Housing of animals and anesthesia were performed following the guidelines established by the Institutional Animal Welfare committee with the European guide for care and use of laboratory animals. Standardized skin ulceration was performed by intradermal doxorubicin (Doxorubicin Teva 0.2%) injection on the shaved dorsum of male Swiss mice (Janvier, Le Genest-St-Isle, France) as described previously (Barbier-Chassefière et al., 2009). In brief, animals were anesthetized intraperitoneally with sodium pentobarbital (Céva Santé Animale, Libourne, France). The backs of the mice were shaved with a hair clipper and depilated with Veet depilatory cream (Reckitt Benckiser, Massy, France). Two days after depilation, mice received 150 μl of a 2 mg/ml doxorubicin solution by intradermal injection on the depilated area. The maximum of skin ulcer area was reached 11 days after doxorubicin injection. That day (day 1) was the first day of treatment with Cicaderma or Vaseline (the main excipient of Cicaderma), which were then applied topically every 2 days on the ulcer. Ulcers were photographed every 2 days (days 1, 3, 5, 8, 10, 12, 14, 17, 19, and 21) and cleaned until their complete closure. The lesion size was measured three times by using ImageJ software (http://imagej.nih.gov/ij/) for each ulcer, and the mean was calculated. Biological samples for histological analysis were taken from sacrificed animals on days 1, 3, 5, 10, 17, 19, and 30 after the first application of the ointment, whereas biochemical analysis was done on days 1, 5, and 10.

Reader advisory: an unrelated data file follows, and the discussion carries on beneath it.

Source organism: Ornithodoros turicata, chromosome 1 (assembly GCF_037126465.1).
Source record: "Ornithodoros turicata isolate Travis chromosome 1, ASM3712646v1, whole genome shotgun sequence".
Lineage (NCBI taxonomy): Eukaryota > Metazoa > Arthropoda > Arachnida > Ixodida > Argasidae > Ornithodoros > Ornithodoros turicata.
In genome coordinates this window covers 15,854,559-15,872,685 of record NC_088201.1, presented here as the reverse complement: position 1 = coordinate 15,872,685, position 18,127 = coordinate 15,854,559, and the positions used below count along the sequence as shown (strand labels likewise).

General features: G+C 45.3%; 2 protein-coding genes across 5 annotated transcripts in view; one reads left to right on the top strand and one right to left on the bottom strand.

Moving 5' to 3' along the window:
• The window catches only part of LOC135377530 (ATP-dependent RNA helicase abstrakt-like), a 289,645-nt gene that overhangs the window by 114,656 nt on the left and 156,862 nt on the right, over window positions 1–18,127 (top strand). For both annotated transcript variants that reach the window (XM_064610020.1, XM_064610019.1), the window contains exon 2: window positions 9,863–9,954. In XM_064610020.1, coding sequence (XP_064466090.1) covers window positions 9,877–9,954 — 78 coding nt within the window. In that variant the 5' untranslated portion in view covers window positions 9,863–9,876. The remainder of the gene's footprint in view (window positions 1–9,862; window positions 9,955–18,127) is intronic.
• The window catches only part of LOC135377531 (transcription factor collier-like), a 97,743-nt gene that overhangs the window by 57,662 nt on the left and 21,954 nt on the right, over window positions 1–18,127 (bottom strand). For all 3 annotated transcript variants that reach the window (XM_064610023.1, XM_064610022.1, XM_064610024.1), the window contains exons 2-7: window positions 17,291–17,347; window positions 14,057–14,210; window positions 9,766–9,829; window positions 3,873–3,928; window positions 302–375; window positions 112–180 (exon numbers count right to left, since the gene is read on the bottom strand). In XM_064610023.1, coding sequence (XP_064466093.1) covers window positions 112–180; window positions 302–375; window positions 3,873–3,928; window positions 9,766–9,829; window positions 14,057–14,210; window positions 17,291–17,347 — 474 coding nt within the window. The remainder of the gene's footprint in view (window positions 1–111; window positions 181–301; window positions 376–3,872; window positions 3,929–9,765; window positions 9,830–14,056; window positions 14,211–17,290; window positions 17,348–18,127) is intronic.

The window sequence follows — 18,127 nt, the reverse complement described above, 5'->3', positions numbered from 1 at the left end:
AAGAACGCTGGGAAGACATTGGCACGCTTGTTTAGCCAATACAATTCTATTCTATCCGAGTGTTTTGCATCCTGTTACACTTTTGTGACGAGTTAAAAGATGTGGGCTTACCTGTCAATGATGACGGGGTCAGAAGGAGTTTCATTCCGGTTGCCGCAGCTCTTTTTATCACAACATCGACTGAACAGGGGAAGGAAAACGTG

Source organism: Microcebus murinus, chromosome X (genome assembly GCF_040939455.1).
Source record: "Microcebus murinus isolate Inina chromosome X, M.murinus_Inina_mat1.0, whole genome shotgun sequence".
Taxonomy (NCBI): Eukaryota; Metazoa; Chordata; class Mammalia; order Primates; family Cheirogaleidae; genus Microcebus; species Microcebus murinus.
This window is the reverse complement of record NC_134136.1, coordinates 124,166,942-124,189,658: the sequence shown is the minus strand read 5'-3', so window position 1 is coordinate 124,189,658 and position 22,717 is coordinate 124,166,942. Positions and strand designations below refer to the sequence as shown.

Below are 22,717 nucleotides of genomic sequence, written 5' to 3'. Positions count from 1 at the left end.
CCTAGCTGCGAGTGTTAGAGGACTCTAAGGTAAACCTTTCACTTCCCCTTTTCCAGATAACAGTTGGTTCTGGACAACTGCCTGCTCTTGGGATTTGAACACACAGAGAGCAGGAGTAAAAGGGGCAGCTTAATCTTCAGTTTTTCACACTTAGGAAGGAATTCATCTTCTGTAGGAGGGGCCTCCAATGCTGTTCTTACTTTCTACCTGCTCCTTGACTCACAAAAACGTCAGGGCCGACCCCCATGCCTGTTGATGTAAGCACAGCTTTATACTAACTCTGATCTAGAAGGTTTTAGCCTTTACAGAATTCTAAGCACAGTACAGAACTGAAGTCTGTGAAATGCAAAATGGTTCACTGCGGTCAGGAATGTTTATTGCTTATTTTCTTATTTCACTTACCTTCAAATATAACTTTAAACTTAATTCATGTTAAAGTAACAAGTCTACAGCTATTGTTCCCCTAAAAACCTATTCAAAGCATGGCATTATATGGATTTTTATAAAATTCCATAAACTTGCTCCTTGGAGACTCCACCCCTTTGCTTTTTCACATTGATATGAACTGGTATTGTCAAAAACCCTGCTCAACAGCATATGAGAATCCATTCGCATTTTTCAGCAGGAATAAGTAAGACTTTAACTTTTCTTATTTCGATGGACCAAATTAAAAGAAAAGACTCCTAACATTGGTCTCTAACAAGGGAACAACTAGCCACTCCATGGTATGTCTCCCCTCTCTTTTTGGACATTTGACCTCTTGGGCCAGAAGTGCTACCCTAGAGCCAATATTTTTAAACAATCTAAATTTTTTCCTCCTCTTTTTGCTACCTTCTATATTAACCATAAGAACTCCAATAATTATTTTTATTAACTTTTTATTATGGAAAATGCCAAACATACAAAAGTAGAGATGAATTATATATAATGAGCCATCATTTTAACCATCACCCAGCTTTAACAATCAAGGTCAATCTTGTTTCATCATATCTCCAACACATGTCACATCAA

Skin samples were fixed in formaldehyde-buffered solution and embedded in paraffin wax. Serial 8-μm sections were prepared. Staining with Masson trichrome was used to study the skin regeneration of five mice in each experimental group (Junqueira et al., 1979). For collagen deposition study, tissue samples were stained with sirius red, and pictures were taken by using a Leitz Laborlux 12 PolS microscope under polarized light. For inflammatory cell studies, sections were prepared as above and stained with May-Grunwald-Giemsa. Polymorphonuclear neutrophil (PMN) blue spots (×250) were counted in three sections per mouse with three mice in each group (Barbier-Chassefière et al., 2009). For blood-vessel density evaluation, paraffin-embedded sections of skin samples on days 3, 5, and 10 after doxorubicin injection were rehydrated by using a decreasing percentage alcohol series as described previously (Barbier-Chassefière et al. 2009). Anti-CD31 primary antibody (1: 25 dilution; BD Biosciences, San Jose, CA) was incubated at room temperature for 2 h and washed in 3% bovine serum albumin/phosphate-buffered saline. Then sections were incubated with a second antibody-fluorescein isothiocyanate (anti-rat IgG; 1:100 dilution; Jackson ImmunoResearch Laboratories Inc., West Grove, PA) for 2 h at room temperature, and after three washes they were mounted with Vectashield mounting medium (Vector Laboratories, Burlingame, CA) (Erba et al., 2011). Specific fluorescence intensity was evaluated by using the TECAN Infinite M1000 plate reader (Tecan, Durham, NC). The blood vessel density corresponded to the fluorescence of a section labeled by CD-31 antibody minus the autofluorescence of this section without CD-31 labeling of three sections per mouse (n = 3 mice).